This post appears here courtesy of ECU News Services
. The author of this post is Ken Buday
Parents and students are treated to lunch during Pirates Aboard Admitted Students Day on Friday. The event featured informational sessions as well as tours of campus and residence halls, all with COVID-19 safety measures in place. | Photos: Cliff Hollis
Jackson Faircloth looked at stacks of shirts in the Dowdy Student Store in the East Carolina University Main Campus Student Center. You could say purple and gold run through his veins.
"My parents went here,"
Faircloth was one of about 100 students who came to campus Friday for the first Pirates Aboard Admitted Student Day session. Masked and safely distanced, students and parents heard presentations on campus living, dining and student life, toured residence halls and the campus, enjoyed lunch in the West End Dining Hall, met current students and received information about the College of Business
, the focus of the first session. They were reminded of important deadlines for deposits and room contracts that are approaching.
"It's been great,"
mother Allison Faircloth said. "We're getting a lot of information."
Pirates Aboard was a homecoming of sorts for her. She graduated from ECU in 1997 with a degree in education and is an elementary school teacher.
"The recreation center was being built when I was here, and the student center wasn't here,"
Delaney Mcginniss leads a tour of campus during Pirates Aboard.
she said. "A lot has changed."
Pirates Aboard sessions are organized by college this year with COVID-19 precautions in place. In the past, sessions would involve thousands of students, but each session this year is limited to just 100 future Pirates, with each allowed to bring one parent or guardian.
"They're doing great,"
Allison Faircloth said of the safety measures.
Stephanie Whaley, assistant vice chancellor and director for admissions, said participants in each Pirates Aboard session will fill out a COVID screening form and have their temperatures checked at registration.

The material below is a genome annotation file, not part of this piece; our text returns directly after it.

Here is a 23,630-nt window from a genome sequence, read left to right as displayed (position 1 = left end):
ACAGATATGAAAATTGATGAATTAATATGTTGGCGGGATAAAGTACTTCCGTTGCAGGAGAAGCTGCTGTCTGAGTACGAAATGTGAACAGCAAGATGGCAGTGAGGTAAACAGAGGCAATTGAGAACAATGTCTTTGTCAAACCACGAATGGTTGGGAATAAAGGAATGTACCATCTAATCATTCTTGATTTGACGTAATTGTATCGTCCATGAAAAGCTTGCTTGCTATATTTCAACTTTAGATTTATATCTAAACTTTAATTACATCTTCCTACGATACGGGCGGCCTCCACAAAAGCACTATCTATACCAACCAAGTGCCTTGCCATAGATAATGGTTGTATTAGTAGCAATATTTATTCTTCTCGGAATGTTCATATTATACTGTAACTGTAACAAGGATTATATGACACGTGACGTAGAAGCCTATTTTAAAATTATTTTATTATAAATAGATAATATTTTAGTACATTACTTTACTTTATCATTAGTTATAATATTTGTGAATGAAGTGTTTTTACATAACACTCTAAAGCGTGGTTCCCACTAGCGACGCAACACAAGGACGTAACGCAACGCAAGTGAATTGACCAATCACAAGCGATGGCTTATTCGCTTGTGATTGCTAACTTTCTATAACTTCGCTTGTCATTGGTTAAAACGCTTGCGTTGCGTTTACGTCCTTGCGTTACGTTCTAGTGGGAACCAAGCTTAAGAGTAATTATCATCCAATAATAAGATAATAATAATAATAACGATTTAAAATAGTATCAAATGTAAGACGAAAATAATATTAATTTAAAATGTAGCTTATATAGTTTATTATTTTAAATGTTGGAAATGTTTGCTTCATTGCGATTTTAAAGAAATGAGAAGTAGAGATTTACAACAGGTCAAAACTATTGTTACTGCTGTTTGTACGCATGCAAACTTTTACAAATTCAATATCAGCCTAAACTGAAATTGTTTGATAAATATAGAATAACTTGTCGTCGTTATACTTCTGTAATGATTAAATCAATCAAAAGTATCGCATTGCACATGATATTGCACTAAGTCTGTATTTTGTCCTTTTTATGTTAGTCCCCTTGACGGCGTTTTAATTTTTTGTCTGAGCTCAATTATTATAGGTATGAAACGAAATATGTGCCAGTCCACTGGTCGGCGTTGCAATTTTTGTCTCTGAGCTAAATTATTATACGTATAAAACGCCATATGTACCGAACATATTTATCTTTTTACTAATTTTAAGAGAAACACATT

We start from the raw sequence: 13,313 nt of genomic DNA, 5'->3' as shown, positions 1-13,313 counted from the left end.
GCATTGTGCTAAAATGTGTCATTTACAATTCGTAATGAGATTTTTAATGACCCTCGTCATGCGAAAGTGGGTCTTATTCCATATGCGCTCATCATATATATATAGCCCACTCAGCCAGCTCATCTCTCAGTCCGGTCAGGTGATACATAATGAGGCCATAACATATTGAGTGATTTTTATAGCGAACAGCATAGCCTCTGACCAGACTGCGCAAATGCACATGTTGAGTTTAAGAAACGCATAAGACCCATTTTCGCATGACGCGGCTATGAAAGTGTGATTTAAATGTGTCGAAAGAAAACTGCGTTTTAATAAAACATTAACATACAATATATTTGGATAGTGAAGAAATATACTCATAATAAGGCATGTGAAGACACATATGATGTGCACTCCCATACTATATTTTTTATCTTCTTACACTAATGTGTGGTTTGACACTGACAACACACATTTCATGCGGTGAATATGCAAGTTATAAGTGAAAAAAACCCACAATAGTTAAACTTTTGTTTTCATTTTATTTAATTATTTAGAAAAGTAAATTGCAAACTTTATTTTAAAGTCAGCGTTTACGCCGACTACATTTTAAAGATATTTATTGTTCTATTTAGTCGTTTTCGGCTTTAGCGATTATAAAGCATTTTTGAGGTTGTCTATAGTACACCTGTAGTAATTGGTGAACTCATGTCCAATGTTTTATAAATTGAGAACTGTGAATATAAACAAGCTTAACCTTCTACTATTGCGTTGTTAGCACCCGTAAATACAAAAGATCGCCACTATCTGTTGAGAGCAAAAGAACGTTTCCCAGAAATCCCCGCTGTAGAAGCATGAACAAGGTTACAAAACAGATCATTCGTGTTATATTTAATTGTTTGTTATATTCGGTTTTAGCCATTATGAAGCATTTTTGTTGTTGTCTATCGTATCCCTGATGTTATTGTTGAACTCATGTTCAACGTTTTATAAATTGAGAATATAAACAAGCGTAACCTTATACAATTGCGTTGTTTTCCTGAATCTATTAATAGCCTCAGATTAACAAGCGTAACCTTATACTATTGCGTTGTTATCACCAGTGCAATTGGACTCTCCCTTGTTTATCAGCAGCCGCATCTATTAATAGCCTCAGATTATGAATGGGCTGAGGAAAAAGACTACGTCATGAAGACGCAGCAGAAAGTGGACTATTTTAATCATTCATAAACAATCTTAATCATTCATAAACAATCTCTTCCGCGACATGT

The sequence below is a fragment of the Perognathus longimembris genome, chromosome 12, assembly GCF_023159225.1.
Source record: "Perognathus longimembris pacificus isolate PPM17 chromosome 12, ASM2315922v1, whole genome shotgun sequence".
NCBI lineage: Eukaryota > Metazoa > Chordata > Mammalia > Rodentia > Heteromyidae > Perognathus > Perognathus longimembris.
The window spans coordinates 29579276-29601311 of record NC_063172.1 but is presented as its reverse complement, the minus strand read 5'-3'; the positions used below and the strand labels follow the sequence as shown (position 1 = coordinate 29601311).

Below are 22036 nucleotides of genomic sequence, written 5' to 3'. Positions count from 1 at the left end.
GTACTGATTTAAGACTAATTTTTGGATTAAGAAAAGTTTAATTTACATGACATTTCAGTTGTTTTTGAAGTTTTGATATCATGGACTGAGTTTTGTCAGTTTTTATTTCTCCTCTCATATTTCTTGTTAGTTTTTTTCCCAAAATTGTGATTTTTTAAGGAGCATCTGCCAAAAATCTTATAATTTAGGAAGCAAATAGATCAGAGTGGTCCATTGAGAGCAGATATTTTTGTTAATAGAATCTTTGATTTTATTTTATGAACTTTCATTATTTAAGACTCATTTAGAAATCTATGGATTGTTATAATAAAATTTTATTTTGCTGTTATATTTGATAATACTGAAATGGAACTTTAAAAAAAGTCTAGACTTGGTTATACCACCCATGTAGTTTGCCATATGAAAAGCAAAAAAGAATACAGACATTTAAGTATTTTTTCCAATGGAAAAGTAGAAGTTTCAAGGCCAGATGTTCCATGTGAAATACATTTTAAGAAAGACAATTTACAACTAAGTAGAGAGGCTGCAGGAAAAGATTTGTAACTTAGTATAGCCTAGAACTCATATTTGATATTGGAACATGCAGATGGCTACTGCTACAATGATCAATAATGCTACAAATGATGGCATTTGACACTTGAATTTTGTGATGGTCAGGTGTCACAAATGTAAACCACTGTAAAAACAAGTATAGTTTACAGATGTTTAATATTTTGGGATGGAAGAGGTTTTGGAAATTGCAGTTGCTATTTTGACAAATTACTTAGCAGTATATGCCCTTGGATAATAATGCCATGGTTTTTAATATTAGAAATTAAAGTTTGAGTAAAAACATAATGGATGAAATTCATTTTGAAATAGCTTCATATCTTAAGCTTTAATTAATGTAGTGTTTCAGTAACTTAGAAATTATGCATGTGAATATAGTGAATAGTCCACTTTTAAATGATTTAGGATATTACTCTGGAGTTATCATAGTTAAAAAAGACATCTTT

"The event schedule was extremely structured and was intentionally designed to reduce density and provide social distancing,"
Whaley said she felt excited to show off ECU's campus and culture while giving students an idea about what their freshmen experience would be like.
"We were thrilled to host the first of 17 Pirates Aboard sessions, and we are looking forward to the 16 sessions we will be hosting over the next two months,"
Students and parents were happy for the chance to attend the on-campus event.
"I'm excited about looking around the campus,"
Emmanuel Ruffin and his mother Ekram Ruffin listen to a presentation in the Main Campus Student Center.
said student Emmanuel Ruffin from Rocky Mount. "I've driven around it before, but I've never really been inside. I was excited to see the dorms because I know some of them have been renovated and to see the classrooms."
Mother Ekram Ruffin supported her son's decision to come to ECU.
"As a parent, you want your children to get their education wherever they feel at home,"
And that was among the reasons her son chose ECU.
"I was looking at the business program here, and it's one of the top ones in North Carolina,"
he said. "I like how diverse ECU is, and I like Greenville in general. I come here a lot, and I didn't want to go someplace where I didn't enjoy the feel of the city."
Kevin Williams, director of undergraduate programs for the College of Business, presented an overview of the college and its degree programs but said his main goal was not to talk but to listen.
"We're giving them a 10,000-foot view of the college, but my main thing is to answer their questions,"
he said. "We want to answer their questions and let them know that we are here and are happy to speak with them at any time."
Kaitlyn Hart of Mooresville stocked up on Pirate gear in the student store. She said she learned a lot during Pirates Aboard and enjoyed "just looking around campus."
"As soon as I stepped on campus and just talking to everyone, it felt like home,"